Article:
The tribe Muntiacini is well known for its high degree of interspecific karyotype diversity between closely related species, which is caused by numerous tandem fusions. For instance, M. muntjak vaginalis has the lowest chromosome number known in mammals (2n = 6/7), whereas M. reevesi (another morphologically similar species used in this study) has the highest diploid number (2n = 46) of all Muntiacus species [42]. More than one cattle painting probe hybridized on six pairs of MRE chromosomes. Number of synteny blocks on these six pairs of chromosomes ranged from two (MRE5, MRE11) to five (MRE2) (Fig 4). We confirmed that each of the orthologs of BTA1, 2, 5, 6, 8 and 9 always create two separate homologous blocks in MRE genome, although both BTA2 blocks are present on the MRE3 chromosome. Our obtained hybridization data are mostly in accordance with the results of Chi et al. who used probes from MRE on gayal (B. frontalis) metaphase chromosomes [41]. The only difference was found on MRE3 chromosome, where we distinguished two separated homologous blocks of BTA2, which cannot be revealed with the use of MRE probes. In MRE, the ancestral tandem fusion BTA28/26 is not present as a separate chromosome, but it forms one block on MRE2.

Evolutionary intrachromosomal rearrangements in ruminant autosomes are rare. However, the changes on homologs of BTA3 and BTA1 were detected in Antilopini, Giraffidae, Cervidae and Antilocapridae [19,24,25]. Therefore, we used BAC probes derived from BTA1 and BTA3 to detect possible intrachromosomal rearrangements in selected Cervidae species. Despite using high density BAC mapping on the BTA3 ortholog in studied Cervidae species, no changes in the order of BAC clones were revealed.

On the other hand, on the ortholog of BTA1 in all studied Cervidae species the complex rearrangements were detected. Those findings are not so surprising, because BTA1 orthologs are very diverse in many species due to the disruptions, inversions, and translocations. In all our nine Cervidae species, the BTA1 ortholog is split into two chromosomes of different sizes. The larger chromosome is acrocentric in most species with the exception of AAL and RTA where due to the centromere shift it has submetacentric form. The state of BTA1 orthologues in AAL and RTA represents simple disruption into two chromosomes with retained BAC order. The situation with BTA1 ortholog in EDA, DDA, CEL, CTR, REL, CCA and MRE is more complex. In these species, rearrangement of the larger ortholog representing two-thirds of BTA1 occurred (Fig 5A). This rearrangement of the BTA1 ortholog was previously described in Vietnamese sika deer (Cervus nippon) using a different set of BAC probes [25]. Another structure of the BTA1 ortholog is present in the genome of giraffe (Giraffa camelopardalis), pronghorn (Antilocapra americana) and okapi (Okapia johnstoni), where the BTA1 equivalent has been disrupted and inverted [19]. Outside the suborder Ruminantia, the BTA1 ortholog rearrangements were detected in pygmy hippo (Choeropsis liberiensis, CLI) from the family Hippopotamidae. The ortholog of BTA1 in pygmy hippo is split into two chromosomal arms (CLI6p, CLI11q) with other multiple rearrangements [20]. All mentioned BTA1 ortholog changes are summarized and illustrated in Fig 5B. Previous studies, which used dromedary and human painting probes, found that Ruminantia and Pecora ancestral characteristics of the BTA1 ortholog are retained in the giraffe and pronghorn chromosomes GCA2 and AAM1 [16,43]. From that ancestral state, one fission and one inversion occurred in the evolutionary line leading to Bovidae, Moschidae and Cervidae. In Cervidae, another fission of BTA1 ortholog formed two separate chromosomes (RTA and AAL) and subsequently in Cervinae and CCA another break and translocation occurred on the larger of them. Considering complexity of rearrangements of BTA1 ortholog in different species (Fig 5B), the employment of the high density BAC mapping could reveal progressive chromosomal changes which occurred during evolution. The increased rates of chromosomal rearrangements in some Pecoran chromosomes suggest the presence of the breakpoint hotspots that can explain such increased levels of rearrangements on these particular chromosomes [44,45].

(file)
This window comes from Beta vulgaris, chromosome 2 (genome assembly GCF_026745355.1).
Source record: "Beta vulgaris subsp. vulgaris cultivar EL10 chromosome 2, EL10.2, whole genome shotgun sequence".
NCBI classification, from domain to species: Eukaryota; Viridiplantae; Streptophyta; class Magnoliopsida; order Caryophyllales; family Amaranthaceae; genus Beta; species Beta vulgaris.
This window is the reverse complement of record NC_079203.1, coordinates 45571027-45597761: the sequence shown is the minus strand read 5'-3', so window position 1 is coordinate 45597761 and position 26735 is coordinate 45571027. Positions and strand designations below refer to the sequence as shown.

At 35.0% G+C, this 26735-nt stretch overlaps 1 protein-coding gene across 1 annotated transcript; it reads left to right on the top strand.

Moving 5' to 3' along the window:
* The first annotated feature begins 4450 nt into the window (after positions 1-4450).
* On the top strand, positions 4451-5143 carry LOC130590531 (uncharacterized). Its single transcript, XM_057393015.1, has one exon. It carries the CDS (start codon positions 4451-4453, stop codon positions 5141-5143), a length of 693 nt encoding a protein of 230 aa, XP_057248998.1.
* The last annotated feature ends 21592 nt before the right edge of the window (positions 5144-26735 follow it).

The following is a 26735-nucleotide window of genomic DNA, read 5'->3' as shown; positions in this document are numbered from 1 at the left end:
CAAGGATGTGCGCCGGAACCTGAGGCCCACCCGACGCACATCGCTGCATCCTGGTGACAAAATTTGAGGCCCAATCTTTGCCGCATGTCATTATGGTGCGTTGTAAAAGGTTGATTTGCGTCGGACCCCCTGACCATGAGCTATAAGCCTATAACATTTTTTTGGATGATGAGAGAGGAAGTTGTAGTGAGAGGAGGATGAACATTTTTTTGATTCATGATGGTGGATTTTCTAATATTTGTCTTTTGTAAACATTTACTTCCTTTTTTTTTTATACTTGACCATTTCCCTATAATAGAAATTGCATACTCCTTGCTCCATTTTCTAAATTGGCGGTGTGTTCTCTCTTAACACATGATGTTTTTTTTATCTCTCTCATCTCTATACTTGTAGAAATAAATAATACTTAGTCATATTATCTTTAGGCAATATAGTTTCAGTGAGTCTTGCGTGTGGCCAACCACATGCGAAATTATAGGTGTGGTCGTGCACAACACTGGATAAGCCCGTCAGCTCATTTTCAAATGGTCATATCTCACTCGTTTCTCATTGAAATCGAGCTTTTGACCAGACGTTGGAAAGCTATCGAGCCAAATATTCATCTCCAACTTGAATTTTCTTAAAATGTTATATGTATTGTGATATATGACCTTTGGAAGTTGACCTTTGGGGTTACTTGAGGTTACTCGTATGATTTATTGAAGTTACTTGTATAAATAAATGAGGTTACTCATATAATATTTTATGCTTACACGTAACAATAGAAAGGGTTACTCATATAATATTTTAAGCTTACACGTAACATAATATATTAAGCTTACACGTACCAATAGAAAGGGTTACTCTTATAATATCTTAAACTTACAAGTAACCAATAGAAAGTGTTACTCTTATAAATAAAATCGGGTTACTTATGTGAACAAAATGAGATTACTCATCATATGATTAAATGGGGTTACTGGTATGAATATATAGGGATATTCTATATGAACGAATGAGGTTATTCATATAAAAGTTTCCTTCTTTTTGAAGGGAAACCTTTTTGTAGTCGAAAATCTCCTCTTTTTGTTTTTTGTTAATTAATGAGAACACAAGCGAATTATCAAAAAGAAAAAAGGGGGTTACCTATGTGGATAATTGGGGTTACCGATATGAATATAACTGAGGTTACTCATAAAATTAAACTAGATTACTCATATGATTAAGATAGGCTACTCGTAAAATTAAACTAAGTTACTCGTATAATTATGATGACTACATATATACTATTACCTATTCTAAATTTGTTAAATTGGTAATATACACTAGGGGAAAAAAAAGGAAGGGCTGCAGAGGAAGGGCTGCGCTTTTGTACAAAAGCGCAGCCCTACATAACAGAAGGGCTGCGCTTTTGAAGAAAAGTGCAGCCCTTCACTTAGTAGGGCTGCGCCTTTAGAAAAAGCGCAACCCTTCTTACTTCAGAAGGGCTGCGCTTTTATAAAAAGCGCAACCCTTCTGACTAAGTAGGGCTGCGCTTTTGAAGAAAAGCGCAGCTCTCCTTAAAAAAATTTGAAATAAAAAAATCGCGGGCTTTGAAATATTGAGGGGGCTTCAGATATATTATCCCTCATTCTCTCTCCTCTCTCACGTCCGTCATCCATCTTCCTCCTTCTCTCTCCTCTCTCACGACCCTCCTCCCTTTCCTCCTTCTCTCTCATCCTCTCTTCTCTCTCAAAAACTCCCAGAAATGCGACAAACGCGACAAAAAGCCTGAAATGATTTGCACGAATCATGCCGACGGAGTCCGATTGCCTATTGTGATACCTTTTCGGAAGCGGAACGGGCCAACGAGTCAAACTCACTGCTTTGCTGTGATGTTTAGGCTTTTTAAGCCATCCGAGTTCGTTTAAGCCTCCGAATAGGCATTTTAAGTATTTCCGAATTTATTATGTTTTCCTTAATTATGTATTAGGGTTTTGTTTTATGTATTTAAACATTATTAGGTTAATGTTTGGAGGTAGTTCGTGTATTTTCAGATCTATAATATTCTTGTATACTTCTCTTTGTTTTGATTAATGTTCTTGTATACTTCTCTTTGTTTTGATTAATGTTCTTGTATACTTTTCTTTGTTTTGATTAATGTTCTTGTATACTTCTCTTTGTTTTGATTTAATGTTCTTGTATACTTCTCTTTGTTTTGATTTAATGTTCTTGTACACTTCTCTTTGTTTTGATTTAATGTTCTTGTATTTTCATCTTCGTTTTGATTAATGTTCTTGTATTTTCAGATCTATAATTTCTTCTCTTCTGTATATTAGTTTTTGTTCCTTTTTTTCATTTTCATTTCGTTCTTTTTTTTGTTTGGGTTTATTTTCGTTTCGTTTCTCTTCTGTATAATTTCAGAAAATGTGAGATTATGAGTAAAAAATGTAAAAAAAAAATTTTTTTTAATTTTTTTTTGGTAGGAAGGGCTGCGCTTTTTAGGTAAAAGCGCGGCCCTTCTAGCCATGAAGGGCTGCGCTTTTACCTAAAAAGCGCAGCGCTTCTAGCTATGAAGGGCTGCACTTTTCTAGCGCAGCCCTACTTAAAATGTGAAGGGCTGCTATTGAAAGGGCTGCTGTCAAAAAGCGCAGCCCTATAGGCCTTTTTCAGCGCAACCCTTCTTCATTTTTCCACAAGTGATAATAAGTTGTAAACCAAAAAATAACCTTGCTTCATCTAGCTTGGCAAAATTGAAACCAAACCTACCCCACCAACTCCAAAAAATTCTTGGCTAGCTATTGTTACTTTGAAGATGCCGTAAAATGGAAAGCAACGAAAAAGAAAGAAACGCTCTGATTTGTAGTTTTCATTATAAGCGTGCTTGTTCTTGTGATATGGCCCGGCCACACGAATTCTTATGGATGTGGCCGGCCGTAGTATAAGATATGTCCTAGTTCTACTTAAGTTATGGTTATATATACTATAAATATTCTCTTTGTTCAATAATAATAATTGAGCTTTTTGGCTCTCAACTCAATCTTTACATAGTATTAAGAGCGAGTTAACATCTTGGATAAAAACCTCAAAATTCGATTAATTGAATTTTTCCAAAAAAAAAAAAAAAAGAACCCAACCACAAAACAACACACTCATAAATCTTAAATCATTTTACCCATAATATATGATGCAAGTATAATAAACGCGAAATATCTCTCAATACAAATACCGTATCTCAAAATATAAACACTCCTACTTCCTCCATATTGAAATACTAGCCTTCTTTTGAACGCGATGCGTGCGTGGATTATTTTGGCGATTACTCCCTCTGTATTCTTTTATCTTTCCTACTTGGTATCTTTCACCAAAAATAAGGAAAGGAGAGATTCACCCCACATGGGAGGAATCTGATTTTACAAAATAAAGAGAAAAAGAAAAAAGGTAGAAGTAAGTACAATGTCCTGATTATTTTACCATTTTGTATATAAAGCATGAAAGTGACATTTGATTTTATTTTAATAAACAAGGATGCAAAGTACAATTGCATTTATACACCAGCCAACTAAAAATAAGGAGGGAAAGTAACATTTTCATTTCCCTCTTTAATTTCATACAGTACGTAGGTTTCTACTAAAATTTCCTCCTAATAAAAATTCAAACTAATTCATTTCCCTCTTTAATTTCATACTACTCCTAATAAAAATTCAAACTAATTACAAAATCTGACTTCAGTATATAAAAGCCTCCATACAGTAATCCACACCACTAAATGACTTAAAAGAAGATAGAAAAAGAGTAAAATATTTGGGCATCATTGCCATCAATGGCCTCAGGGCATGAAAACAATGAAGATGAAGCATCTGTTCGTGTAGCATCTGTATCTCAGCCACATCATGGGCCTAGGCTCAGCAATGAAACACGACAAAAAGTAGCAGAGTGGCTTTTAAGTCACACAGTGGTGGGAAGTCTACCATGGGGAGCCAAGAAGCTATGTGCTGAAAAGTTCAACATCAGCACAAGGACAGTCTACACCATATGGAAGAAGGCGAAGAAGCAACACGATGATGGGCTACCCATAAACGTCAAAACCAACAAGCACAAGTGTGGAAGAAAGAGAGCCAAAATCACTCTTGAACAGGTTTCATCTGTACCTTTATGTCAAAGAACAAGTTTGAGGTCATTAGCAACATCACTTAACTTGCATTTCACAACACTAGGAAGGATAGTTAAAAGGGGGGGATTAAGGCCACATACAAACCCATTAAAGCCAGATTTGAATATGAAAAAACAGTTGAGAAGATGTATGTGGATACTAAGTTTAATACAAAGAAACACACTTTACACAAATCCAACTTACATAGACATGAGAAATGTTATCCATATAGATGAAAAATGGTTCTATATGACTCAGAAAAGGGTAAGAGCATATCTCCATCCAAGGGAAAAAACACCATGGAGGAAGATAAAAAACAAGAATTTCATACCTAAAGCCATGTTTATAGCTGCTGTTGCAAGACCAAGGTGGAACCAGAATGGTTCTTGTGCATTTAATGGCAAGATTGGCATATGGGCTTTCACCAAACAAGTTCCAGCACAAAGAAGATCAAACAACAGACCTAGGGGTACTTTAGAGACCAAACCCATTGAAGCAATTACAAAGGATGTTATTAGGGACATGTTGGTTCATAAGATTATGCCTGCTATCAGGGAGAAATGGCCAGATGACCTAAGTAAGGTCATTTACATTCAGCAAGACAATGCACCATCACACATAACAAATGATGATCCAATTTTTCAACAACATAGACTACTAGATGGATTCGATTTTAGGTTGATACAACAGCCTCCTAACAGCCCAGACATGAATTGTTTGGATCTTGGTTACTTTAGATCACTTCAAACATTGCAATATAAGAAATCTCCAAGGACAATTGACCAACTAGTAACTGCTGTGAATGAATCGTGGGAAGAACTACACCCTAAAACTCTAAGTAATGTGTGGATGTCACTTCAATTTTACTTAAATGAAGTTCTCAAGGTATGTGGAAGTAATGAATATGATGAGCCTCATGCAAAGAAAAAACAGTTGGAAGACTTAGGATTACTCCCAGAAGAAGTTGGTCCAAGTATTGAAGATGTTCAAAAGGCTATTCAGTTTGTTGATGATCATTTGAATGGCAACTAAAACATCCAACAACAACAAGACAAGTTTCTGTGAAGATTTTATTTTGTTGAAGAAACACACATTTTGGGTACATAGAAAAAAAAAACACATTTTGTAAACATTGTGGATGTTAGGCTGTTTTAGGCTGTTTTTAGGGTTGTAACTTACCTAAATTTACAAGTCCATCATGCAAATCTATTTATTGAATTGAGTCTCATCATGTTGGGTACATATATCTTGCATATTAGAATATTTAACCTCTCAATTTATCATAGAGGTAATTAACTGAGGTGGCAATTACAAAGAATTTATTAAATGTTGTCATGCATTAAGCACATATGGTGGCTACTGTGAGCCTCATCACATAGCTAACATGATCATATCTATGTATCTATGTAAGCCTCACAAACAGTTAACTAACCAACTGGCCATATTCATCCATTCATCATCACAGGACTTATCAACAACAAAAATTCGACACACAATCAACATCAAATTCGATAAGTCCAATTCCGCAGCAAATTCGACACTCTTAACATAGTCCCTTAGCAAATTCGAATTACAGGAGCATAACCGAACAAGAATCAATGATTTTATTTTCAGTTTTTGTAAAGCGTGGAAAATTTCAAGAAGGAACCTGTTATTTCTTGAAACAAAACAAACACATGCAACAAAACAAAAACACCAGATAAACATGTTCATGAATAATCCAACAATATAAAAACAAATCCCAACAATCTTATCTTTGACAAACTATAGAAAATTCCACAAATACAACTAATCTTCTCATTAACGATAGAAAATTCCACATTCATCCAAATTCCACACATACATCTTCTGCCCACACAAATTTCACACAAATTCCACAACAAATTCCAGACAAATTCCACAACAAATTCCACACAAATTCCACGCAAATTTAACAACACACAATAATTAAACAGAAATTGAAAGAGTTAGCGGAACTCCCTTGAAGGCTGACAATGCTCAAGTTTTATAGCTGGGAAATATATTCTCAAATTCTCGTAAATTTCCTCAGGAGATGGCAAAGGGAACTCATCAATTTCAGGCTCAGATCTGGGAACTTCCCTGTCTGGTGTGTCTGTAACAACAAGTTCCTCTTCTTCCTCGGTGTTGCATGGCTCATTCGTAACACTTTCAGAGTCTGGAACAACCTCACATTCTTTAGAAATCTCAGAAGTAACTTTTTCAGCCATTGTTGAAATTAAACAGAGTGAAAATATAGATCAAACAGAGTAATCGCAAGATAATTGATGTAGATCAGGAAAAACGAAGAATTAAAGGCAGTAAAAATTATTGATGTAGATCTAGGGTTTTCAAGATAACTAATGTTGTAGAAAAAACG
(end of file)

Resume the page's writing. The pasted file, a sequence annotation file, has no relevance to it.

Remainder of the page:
Unlike autosomes, the sex chromosomes in Cetartiodactyla are variable between species due to the complex chromosomal changes including inversions, centromere shift and heterochromatic variation [22,30]. The X chromosome rearrangements have not been studied in more detail in most Cervidae species even though they proved to be a rich source of phylogenetic information [46]. For better depiction of X chromosome rearrangements, we used appropriate BAC clones (Table 2). Two different morphological types of X chromosomes were observed in studied Cervidae species, acrocentric type present in Cervinae and submetacentric one in Capreolinae. Both types of X differed not only by morphology, but also by the order of used BAC clones. The structure of the submetacentric variant is closer to the BTAX, whereas the acrocentric type is much more rearranged (Fig 6).